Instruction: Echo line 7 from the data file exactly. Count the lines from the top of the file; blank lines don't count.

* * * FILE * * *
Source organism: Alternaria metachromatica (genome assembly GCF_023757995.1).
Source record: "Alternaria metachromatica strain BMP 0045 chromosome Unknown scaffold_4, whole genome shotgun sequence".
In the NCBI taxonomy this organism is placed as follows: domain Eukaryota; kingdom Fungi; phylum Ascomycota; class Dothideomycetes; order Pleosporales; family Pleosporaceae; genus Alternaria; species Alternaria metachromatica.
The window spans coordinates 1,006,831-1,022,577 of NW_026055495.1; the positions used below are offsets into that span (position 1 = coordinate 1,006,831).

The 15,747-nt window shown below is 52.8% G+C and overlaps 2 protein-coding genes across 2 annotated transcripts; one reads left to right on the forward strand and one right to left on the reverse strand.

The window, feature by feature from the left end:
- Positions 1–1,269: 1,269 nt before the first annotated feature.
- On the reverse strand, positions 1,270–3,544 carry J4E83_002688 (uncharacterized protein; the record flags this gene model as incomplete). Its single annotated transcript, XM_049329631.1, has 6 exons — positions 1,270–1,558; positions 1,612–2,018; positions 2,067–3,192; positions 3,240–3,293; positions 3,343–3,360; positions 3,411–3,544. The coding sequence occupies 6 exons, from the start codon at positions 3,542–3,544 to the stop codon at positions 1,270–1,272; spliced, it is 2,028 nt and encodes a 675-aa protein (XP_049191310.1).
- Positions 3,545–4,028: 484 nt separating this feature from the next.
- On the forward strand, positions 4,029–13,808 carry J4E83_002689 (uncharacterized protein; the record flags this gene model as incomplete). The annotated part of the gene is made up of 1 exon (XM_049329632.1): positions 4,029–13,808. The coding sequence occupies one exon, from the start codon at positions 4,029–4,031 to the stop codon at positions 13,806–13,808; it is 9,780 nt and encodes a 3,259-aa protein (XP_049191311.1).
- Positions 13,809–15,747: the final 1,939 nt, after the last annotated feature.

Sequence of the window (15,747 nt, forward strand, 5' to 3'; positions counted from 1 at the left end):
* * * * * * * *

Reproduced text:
- Positions 1–1,269: 1,269 nt before the first annotated feature.